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A look at some of the most significant artifacts inside Dearborn’s one of a kind Arab American National Museum

First and only Arab American museum nationwide located in Metro Detroit

DEARBORN, Mich. – Dearborn is home to the highest concentration of Arab Americans in the United States. It’s also home to the Arab American National Museum which has arguably the largest archive of historical documents in the country.

Here is a closer look at some of the nationally known museum’s most meaningful artifacts.

The AANM has been closed to the public since the pandemic began. Inside are vital records and belongings that document the journey of so many starting a new chapter in America.

“It’s important for us to know our history,” said Diana Abouali, director of the AANM. It’s the only museum of its kind in the country.

“My favorite part of the museum. It’s the galleries, but also the archive itself to sort of handle documents like photographs and letters. That to me is marvelous,” said Abouali.

More than 5,000 Arab American artifacts object and documents from across the country were carefully collected and preserved. Telling the stories of families and trailblazers who immigrated to the US from 22 Arab countries.

Read more: 14 Metro Detroit museums to visit that showcase region’s history, diverse communities

“We need to understand what those stories were in the words of the people who lived them. I think it gives us a more accurate picture of what the United States is historically,” said Abouali.

That includes stunning beaded shoes worn by a Syrian woman in the 1920s. She was initially denied entry at Ellis Island for health reasons, but later returned.

“She crossed the Atlantic Ocean three times in these shoes and I love, I love this, these, this object and you can imagine what it was like for this, you know, young immigrant to walk, you know, on the boat into Ellis Island in these pair of shoes, it really humanizes the immigrant experience,” said Abouali.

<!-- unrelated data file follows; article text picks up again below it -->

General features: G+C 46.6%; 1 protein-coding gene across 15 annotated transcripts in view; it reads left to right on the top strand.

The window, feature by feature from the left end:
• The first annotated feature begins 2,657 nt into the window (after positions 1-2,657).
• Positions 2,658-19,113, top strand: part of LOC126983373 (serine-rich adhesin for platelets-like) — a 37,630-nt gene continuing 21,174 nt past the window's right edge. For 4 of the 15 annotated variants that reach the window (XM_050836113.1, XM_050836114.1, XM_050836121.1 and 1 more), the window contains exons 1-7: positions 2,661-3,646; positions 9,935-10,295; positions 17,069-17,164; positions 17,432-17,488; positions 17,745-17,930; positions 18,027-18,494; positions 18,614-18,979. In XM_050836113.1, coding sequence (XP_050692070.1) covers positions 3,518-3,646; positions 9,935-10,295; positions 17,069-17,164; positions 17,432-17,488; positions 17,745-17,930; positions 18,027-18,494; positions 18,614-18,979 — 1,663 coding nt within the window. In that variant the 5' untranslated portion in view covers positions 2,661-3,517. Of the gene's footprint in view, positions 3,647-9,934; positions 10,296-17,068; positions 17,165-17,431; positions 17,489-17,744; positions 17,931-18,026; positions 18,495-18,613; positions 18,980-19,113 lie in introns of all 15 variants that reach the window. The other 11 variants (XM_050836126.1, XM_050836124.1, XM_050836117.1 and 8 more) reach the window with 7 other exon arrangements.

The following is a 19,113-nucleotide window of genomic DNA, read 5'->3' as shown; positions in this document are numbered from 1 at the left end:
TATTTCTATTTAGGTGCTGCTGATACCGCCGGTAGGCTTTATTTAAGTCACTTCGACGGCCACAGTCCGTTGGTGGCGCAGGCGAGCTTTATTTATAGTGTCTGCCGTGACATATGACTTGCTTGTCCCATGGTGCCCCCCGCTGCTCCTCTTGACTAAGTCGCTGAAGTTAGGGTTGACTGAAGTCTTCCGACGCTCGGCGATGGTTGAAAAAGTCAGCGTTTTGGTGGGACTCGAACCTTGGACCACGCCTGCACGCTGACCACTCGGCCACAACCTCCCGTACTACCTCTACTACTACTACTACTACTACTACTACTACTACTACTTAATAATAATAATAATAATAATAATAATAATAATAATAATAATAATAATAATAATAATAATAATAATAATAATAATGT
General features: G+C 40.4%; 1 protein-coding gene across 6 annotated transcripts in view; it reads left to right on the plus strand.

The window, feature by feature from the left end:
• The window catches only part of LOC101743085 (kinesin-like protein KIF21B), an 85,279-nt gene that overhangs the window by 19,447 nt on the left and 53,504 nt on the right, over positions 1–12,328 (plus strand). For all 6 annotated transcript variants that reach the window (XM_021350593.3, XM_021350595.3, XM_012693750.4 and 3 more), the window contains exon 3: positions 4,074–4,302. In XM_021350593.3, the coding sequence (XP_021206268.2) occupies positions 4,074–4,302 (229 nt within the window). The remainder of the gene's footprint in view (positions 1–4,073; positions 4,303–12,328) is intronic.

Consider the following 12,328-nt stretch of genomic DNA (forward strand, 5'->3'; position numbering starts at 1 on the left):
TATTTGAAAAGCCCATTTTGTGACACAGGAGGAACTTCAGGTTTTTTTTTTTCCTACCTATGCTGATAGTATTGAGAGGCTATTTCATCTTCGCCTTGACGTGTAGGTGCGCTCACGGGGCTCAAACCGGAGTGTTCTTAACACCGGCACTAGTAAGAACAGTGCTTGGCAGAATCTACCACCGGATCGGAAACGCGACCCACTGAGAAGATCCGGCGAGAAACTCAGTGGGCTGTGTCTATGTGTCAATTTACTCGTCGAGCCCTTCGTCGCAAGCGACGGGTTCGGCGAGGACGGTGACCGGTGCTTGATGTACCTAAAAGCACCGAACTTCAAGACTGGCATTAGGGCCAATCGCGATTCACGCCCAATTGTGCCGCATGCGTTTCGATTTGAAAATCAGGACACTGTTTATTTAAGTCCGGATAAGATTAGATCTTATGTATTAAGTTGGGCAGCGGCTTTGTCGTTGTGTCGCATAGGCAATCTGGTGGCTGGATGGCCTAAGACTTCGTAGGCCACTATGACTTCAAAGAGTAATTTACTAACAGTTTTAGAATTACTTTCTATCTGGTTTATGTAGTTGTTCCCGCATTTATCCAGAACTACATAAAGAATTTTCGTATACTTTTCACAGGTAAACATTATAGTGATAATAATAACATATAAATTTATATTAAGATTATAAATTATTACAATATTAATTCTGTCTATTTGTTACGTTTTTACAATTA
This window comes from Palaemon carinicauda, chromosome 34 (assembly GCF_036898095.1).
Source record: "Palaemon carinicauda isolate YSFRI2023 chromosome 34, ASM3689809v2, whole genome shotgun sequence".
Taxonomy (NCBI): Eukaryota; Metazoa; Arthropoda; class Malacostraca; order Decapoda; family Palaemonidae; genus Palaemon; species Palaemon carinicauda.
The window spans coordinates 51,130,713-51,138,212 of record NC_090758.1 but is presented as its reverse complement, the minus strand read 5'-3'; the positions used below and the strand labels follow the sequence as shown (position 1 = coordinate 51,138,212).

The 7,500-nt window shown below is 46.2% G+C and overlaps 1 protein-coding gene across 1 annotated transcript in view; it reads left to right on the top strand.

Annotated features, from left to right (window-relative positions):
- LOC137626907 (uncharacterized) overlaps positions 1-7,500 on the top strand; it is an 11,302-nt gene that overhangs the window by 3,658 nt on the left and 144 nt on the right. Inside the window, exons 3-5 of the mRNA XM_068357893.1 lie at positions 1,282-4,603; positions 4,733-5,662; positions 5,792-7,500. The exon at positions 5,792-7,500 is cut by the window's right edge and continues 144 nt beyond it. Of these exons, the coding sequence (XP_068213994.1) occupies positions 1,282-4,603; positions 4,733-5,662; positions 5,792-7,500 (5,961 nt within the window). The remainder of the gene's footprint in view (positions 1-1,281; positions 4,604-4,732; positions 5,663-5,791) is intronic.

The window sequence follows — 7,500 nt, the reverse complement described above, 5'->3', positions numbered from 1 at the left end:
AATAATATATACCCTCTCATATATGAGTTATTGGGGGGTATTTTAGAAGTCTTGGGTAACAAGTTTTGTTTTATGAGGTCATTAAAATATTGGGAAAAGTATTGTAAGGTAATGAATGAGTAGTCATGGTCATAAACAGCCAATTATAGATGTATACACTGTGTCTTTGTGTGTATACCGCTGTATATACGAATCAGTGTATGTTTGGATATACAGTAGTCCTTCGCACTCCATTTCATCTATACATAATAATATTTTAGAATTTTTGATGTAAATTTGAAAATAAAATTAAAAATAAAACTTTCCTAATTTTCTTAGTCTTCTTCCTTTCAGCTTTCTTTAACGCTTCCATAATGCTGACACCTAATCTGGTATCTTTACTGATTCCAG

This door is from the earliest known mosque built a century ago in North Dakota. The museum also has the typewriter belonging to famed Lebanese-American journalist and Wayne State graduate Helen Thomas. She blazed trails for women in journalism and is a legendary White House correspondent.

“She covered the term administrations of seven Presidents. It’s, I think a portable typewriter that could go with her. One of my colleagues described it as a first smartphone, as she was sitting there she could like record what she was listening during the press conference,” she said.

Since their arrival Arab Americans have contributed to the rich culture and tapestry of America. Yet still battle one dimensional stereotypes of their faith and culture.

“The idea of Arab Americans sort of has been perpetuated by the media and Hollywood perhaps a terrorist, somebody who isn’t very educated somebody who’s always angry. When you walk through the museum you realize how diverse and how rich the community is,” she added.

Opened in 2005, the 38,000 square foot museum in Dearborn honors the diversity and legacy of Arab Americans.

“Sometimes it’s harder I think for immigrant communities to have, you know, places that serve as repositories for their, their heritage and their history and their historical documents. I’m glad I’m really glad and proud that we have one,” she said.

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